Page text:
Some BYU students use smartphones both to find dates and stay connected to their significant others.
BYU student Wes Curtin said he turned to Tinder for help with the dating process.
“I started using it because I thought it would help me meet people and make dating less painful,” Curtin said. “It did help me meet people, but didn’t really make dating less painful. It introduced its own problems.”
Curtin met the woman he would eventually marry on the app, despite not being able to avoid the awkwardness of dating.
“By the time I met Tessa, I was using the app out of boredom, not even seriously intending to meet people,” Curtin said. “But we were a perfect fit, and we never would have met without it.”
Other students use iPhone apps to strengthen the relationships they’re already in.
BYU junior Kelsie Mercer said she uses Snapchat to stay connected with her significant other throughout the day.
“We are always together, so when we are not, there’s no need for long conversations,” Mercer said. “But sometimes we like to show each other things or have something quick to say, and it’s fun to see his face during the day randomly.”
BYU junior Zoe Smock said she has relied on social media in both regular and long-distance relationships. She said it allows her to get to know people in a shorter period of time and strengthen the relationship.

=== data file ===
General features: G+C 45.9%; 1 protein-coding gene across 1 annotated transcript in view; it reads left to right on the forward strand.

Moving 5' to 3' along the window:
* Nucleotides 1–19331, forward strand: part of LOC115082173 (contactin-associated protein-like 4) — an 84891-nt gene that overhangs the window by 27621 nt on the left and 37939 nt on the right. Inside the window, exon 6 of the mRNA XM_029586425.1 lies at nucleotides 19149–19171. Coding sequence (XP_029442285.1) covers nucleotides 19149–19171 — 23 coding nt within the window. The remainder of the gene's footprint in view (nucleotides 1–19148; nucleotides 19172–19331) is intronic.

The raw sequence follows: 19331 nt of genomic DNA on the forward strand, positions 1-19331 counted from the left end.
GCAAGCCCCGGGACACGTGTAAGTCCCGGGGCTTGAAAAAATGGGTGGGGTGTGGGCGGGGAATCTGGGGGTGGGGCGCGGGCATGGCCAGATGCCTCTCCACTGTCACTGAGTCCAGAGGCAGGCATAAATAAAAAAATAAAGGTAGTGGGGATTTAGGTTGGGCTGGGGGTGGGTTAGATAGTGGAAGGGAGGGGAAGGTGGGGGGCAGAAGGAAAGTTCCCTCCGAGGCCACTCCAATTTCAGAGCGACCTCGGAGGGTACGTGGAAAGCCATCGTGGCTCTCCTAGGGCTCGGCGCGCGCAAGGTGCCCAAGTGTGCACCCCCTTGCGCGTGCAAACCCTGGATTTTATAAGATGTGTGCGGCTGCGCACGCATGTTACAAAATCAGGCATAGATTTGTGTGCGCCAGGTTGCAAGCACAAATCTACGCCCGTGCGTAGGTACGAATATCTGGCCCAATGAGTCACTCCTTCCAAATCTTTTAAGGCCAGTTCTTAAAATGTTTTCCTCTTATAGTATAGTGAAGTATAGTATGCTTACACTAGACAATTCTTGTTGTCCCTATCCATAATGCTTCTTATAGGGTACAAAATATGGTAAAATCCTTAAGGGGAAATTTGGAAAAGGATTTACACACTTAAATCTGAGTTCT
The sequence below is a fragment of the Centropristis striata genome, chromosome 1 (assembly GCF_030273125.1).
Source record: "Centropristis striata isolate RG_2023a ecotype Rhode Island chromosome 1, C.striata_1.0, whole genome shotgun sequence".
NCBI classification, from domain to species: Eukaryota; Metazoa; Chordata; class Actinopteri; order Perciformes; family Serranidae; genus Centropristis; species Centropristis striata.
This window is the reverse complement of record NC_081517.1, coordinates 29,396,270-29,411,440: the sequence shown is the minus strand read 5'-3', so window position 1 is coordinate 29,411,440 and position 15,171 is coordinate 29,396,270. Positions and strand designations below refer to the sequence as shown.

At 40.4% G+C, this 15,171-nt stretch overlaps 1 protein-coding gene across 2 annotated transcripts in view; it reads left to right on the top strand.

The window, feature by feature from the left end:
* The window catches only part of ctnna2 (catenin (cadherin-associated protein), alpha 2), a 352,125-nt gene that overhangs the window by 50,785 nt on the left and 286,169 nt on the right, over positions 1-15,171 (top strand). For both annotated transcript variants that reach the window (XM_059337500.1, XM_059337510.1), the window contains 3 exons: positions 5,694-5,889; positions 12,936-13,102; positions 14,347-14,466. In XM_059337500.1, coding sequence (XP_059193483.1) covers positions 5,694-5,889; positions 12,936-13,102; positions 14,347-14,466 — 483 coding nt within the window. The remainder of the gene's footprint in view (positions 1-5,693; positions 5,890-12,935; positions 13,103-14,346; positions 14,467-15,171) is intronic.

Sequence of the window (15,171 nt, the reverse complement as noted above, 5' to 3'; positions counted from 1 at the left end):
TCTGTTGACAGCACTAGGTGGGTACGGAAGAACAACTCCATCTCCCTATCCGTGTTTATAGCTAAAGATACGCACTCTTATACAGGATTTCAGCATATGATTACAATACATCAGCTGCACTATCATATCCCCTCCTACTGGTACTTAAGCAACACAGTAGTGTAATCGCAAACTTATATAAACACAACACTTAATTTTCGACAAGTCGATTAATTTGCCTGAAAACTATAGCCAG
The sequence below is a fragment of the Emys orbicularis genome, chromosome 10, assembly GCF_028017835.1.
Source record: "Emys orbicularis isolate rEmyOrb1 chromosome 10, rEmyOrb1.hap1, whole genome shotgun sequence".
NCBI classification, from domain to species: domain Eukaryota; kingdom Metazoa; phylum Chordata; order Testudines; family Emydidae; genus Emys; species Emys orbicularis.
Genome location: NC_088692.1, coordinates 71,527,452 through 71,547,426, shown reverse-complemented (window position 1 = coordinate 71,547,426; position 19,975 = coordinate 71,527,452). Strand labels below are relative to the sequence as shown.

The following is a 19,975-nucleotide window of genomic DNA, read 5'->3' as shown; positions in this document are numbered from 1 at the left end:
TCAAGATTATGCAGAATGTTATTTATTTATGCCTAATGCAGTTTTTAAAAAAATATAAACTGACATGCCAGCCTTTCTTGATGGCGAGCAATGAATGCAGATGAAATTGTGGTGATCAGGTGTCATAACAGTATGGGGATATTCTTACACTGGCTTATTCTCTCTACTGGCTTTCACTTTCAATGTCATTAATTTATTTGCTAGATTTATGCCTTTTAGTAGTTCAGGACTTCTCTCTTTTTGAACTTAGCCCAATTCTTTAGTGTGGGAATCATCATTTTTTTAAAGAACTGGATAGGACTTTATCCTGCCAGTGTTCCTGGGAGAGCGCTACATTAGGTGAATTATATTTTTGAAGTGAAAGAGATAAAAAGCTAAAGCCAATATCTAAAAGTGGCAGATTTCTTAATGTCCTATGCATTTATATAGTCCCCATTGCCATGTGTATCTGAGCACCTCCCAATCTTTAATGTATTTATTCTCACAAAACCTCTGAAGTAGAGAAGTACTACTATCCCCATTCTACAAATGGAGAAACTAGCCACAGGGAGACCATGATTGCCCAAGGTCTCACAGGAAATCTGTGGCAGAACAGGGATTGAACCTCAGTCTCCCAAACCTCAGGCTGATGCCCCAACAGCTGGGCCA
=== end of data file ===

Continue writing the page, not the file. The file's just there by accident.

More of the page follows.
“I loved Snapchat because it was a little more personal than a text (and) because I like seeing their face and seeing what they’re doing,” Smock said. “It helps me feel like I’m involved or a part of their day.”
BYU advertising major Emma Johnson said she loves Snapchatting to capture funny moments when she is not physically with her significant other. However, Johnson said Snapchat can also cause problems.
“On the downside, this could also be used to reveal if someone is ignoring you,” Johnson said. “Having multiple mediums can lead to situations like, ‘He opened my Snapchat but didn’t text me back.'”
Some students use the Find My Friends app to track their significant other’s location or coordinate plans.
“I could meet up with them for lunch or visit at work, or I’d know if they’re busy,” Smock said. “Like, if they’re on a trip I can tell they made it home OK, or if they’re in the temple, I know not to text for a while because they’re busy.”
A positive of these apps may be convenience, but having a significant other being able to know your exact location at all times is a big step and takes a lot of trust, Mercer said.
“We don’t have it because we don’t trust each other, but the opposite. We have nothing to hide,” Mercer said. “(It) is a really big deal for him because he is a very private person, and I’m the only one he shares it with because I want to have it.”